In order to skew the distribution of the third layer guard towards higher values, we use max(X,X) for the distribution, where X is a random variable that takes on values from the uniform distribution.

Here's a table of expectation (arithmetic means) for relevant ranges of X (sampled from 0..N-1). The table was generated with the following python functions:


def ProbMinXX(N, i): return (2.0*(N-i)-1)/(N*N)
def ProbMaxXX(N, i): return (2.0*i+1)/(N*N)

def ExpFn(N, ProbFunc):
exp = 0.0
for i in range(N): exp += i*ProbFunc(N, i)
return exp


The current choice for second-layer Vanguards-Lite guards is noted with **, and the current choice for third-layer Full Vanguards is noted with ***.

   Range  Min(X,X)   Max(X,X)
22      6.84        14.16**
23      7.17        14.83
24      7.51        15.49
25      7.84        16.16
26      8.17        16.83
27      8.51        17.49
28      8.84        18.16
29      9.17        18.83
30      9.51        19.49
31      9.84        20.16
32      10.17       20.83
33      10.51       21.49
34      10.84       22.16
35      11.17       22.83
36      11.50       23.50
37      11.84       24.16
38      12.17       24.83
39      12.50       25.50
40      12.84       26.16
40      12.84       26.16
41      13.17       26.83
42      13.50       27.50
43      13.84       28.16
44      14.17       28.83
45      14.50       29.50
46      14.84       30.16
47      15.17       30.83
48      15.50       31.50***


The Cumulative Density Function (CDF) tells us the probability that a guard will no longer be in use after a given number of time units have passed.

Because the Sybil attack on the third node is expected to complete at any point in the second node's rotation period with uniform probability, if we want to know the probability that a second-level Guard node will still be in use after t days, we first need to compute the probability distribution of the rotation duration of the second-level guard at a uniformly random point in time. Let's call this P(R=r).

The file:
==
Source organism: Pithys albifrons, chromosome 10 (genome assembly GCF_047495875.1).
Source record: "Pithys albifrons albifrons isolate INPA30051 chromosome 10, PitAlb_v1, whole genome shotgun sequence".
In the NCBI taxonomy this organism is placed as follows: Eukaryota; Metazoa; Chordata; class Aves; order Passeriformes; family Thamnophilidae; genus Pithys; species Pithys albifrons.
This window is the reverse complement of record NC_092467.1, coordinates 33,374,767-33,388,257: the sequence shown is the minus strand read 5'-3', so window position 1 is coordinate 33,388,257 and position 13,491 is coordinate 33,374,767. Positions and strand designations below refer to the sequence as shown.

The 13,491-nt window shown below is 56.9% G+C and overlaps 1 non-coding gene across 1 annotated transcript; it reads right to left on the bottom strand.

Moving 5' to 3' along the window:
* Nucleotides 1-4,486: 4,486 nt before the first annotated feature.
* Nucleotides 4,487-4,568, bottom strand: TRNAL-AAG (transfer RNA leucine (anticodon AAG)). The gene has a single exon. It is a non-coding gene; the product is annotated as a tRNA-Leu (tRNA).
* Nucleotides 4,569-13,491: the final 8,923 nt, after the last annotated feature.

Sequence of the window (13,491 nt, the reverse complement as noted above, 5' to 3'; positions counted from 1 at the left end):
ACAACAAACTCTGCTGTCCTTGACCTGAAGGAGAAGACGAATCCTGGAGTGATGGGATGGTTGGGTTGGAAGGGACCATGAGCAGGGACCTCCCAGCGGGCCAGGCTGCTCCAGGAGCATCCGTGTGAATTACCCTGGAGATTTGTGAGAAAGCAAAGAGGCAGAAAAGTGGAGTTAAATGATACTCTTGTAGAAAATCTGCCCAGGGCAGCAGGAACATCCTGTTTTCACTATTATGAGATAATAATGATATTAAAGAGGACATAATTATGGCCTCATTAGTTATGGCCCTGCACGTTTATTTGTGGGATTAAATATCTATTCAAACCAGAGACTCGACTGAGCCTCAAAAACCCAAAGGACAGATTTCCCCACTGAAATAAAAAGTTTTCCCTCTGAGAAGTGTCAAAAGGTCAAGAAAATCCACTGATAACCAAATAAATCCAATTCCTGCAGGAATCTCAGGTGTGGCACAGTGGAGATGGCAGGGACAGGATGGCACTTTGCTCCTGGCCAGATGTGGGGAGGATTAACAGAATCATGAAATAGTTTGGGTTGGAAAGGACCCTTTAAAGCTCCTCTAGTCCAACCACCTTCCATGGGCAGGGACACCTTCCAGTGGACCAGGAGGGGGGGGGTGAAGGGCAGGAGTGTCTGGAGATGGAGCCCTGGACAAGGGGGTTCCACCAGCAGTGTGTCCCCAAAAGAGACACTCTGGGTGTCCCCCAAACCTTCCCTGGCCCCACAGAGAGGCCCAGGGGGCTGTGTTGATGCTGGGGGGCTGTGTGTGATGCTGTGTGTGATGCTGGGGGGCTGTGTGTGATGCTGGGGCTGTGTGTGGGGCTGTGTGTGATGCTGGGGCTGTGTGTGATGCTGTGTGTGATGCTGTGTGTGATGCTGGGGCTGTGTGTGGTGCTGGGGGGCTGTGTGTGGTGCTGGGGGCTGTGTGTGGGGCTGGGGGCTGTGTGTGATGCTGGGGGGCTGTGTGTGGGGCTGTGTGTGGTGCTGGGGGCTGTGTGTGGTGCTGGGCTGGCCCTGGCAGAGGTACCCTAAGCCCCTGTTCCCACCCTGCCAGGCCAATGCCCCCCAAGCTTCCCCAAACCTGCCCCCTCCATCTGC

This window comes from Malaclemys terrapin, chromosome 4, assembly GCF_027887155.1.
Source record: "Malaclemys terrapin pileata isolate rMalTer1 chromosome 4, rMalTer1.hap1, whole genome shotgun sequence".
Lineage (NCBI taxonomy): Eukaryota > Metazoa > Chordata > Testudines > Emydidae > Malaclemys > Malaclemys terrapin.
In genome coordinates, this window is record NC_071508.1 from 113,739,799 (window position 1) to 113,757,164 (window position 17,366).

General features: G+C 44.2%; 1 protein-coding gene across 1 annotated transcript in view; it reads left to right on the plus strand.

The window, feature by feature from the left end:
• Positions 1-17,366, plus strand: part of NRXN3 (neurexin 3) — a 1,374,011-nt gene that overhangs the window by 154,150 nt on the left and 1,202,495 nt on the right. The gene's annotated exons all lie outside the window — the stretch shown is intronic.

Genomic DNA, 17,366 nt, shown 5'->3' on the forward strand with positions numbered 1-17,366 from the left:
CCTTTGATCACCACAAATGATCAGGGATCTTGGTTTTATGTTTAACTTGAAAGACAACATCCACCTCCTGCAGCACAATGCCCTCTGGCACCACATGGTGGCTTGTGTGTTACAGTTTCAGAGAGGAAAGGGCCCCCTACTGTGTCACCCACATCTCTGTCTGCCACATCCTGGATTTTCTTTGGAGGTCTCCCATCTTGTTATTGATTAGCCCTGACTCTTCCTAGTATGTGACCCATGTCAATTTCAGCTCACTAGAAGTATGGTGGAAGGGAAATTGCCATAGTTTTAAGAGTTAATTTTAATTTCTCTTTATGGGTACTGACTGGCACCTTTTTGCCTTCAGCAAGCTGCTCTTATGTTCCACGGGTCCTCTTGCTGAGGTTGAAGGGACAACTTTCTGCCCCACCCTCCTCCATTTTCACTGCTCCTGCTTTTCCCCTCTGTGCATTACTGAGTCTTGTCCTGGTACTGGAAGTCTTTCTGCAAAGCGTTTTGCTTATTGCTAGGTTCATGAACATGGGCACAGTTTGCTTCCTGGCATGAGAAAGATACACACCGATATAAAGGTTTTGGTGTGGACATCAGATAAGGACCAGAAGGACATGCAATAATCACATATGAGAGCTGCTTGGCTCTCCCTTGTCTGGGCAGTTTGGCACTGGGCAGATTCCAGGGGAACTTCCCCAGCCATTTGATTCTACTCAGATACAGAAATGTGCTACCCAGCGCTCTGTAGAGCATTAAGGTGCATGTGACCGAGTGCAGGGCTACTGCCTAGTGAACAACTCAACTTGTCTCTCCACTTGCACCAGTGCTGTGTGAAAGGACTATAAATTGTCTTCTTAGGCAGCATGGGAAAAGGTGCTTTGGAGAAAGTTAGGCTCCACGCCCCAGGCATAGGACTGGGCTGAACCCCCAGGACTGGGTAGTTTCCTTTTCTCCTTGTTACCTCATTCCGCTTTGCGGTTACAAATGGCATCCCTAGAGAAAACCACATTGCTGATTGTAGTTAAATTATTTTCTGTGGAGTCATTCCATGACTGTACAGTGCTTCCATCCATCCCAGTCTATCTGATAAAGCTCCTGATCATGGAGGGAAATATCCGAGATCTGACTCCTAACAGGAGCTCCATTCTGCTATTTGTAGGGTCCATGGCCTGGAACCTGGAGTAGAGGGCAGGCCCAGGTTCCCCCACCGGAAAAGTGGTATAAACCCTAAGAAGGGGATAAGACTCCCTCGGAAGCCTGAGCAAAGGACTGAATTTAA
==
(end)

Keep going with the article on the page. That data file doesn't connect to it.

For P(R=r), the probability of the rotation duration depends on the selection probability of a rotation duration, and the fraction of total time that rotation is likely to be in use. This can be written as:

  P(R=r) = ProbMaxXX(X=r)*r / \sum_{i=1}^N ProbMaxXX(X=i)*i


or in Python:

  def ProbR(N, r, ProbFunc=ProbMaxXX):
return ProbFunc(N, r)*r/ExpFn(N, ProbFunc)


For the full CDF, we simply sum up the fractional probability density for all rotation durations. For rotation durations less than t days, we add the entire probability mass for that period to the density function. For durations d greater than t days, we take the fraction of that rotation period's selection probability and multiply it by t/d and add it to the density. In other words:

  def FullCDF(N, t, ProbFunc=ProbR):
density = 0.0
for d in range(N):
if t >= d: density += ProbFunc(N, d)
# The +1's below compensate for 0-indexed arrays:
else: density += ProbFunc(N, d)*(float(t+1))/(d+1)
return density


Computing this yields the following distribution for our current parameters:

   t          P(SECOND_ROTATION <= t)
1               0.03247
2               0.06494
3               0.09738
4               0.12977
5               0.16207
10               0.32111
15               0.47298
20               0.61353
25               0.73856
30               0.84391
35               0.92539
40               0.97882
45               1.00000


This CDF tells us that for the second-level Guard rotation, the adversary can expect that 3.3% of the time, their third-level Sybil attack will provide them with a second-level guard node that has only 1 day remaining before it rotates. 6.5% of the time, there will be only 2 day or less remaining, and 9.7% of the time, 3 days or less.

Note that this distribution is still a day-resolution approximation.